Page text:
The Supreme Court upheld the conviction of a man accused of illegally transporting liquors, approving time limits for ratification of amendments and determining that their effective date would be based on ratification.

Justice Willis Van DevanterVan Devanter, Willis;Dillon v. Gloss[Dillon v. Gloss] wrote the unanimous decision for the Supreme Court upholding the conviction of defendant Dillon for transporting liquors in violation of the Eighteenth Amendment. The defendant had challenged his conviction on grounds that Congress had for the first time added a time limit for ratification of the proposed amendment and that the law under which he had been arrested was not yet in force as his arrest occurred less than one year after the Eighteenth Amendment was proclaimed by the secretary of state (although more than one year after its ratification). The Court concluded the deadline for ratification was reasonably contemporaneous and that the adoption of the amendment and not its announcement was the critical issue in the effective starting date of the provision. Subsequent proposed amendments all carried deadlines for ratification. The proposed Equal Rights Amendment contained a deadline that Congress extended in a manner that aroused controversy.Constitutional amendment process;Dillon v. Gloss[Dillon v. Gloss]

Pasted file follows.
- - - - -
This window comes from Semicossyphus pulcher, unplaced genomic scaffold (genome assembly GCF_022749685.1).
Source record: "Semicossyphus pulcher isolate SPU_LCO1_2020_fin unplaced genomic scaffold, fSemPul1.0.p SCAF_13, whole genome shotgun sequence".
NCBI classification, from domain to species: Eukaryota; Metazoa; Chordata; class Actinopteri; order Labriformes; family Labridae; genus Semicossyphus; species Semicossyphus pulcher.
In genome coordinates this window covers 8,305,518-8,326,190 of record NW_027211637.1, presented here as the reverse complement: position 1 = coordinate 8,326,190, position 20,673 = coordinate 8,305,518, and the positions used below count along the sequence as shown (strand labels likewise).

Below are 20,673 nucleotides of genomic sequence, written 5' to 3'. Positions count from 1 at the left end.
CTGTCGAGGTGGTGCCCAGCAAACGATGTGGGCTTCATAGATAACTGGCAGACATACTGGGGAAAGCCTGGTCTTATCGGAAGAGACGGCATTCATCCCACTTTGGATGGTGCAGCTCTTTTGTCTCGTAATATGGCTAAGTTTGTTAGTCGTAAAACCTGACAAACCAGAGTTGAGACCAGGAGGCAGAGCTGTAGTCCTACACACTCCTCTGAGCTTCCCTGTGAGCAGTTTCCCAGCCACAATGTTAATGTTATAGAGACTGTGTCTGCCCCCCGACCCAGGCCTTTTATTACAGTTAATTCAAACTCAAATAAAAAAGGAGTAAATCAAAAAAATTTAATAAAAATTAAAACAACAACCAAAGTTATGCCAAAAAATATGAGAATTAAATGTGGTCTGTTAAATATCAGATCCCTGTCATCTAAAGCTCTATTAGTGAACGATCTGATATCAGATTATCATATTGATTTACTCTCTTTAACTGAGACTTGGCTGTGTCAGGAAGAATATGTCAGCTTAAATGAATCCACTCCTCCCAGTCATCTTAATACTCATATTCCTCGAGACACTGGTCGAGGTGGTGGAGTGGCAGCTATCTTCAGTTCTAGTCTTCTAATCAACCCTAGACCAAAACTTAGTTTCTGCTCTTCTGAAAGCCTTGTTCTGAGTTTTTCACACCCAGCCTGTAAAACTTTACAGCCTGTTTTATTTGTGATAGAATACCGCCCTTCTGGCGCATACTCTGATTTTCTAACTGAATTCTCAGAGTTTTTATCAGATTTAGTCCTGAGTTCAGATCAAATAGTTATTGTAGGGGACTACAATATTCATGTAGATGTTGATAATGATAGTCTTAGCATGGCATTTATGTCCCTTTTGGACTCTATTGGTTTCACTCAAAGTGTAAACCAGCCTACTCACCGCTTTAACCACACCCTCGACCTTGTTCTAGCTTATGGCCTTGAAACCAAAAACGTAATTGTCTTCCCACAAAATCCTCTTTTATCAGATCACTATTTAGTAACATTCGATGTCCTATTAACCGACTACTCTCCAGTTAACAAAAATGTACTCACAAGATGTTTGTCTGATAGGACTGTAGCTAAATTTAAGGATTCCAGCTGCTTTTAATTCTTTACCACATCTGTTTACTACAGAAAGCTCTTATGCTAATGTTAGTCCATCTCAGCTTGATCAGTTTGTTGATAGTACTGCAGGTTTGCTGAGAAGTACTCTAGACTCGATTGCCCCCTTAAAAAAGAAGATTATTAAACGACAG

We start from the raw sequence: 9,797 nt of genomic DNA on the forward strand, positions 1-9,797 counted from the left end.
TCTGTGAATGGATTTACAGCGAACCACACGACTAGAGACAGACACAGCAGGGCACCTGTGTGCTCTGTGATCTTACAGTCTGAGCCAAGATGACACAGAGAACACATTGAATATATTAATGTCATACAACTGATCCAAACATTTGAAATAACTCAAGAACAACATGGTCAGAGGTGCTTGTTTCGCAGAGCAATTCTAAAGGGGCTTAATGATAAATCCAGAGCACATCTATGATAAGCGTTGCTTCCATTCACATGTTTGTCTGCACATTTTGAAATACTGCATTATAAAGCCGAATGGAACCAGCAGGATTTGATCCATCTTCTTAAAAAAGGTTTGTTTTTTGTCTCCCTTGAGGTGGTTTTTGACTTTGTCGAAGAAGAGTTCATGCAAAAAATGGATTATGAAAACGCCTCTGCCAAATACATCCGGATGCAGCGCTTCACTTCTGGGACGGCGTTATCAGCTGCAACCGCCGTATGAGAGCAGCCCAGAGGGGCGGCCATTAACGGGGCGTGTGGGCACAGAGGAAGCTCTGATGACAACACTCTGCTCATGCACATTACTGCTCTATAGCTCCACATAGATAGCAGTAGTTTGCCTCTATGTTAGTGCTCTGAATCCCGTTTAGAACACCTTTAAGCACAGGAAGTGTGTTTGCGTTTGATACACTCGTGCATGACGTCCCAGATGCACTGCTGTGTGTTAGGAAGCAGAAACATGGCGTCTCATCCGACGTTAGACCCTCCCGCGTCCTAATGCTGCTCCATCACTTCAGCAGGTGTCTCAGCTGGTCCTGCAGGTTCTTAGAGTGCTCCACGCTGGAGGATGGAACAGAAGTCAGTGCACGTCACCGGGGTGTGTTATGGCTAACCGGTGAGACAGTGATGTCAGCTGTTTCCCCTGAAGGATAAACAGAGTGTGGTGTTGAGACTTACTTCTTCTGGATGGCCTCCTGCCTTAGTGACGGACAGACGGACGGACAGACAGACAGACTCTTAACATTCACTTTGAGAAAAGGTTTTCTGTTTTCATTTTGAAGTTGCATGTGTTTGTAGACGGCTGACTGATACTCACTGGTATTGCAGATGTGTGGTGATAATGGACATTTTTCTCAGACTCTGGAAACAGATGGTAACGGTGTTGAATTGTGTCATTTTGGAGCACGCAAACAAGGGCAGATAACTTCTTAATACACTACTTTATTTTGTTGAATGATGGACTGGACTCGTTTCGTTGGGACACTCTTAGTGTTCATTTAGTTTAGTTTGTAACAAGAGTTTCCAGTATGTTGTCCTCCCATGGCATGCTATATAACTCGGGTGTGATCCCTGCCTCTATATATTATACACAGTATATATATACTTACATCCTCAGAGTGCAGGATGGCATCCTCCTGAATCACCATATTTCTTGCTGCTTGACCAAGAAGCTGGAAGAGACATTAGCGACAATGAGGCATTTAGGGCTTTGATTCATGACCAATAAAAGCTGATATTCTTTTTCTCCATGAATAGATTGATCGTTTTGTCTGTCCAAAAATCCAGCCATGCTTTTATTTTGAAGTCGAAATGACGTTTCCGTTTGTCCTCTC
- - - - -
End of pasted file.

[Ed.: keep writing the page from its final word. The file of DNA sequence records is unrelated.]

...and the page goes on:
Coleman v. Miller

Constitutional amendment process

Eighteenth Amendment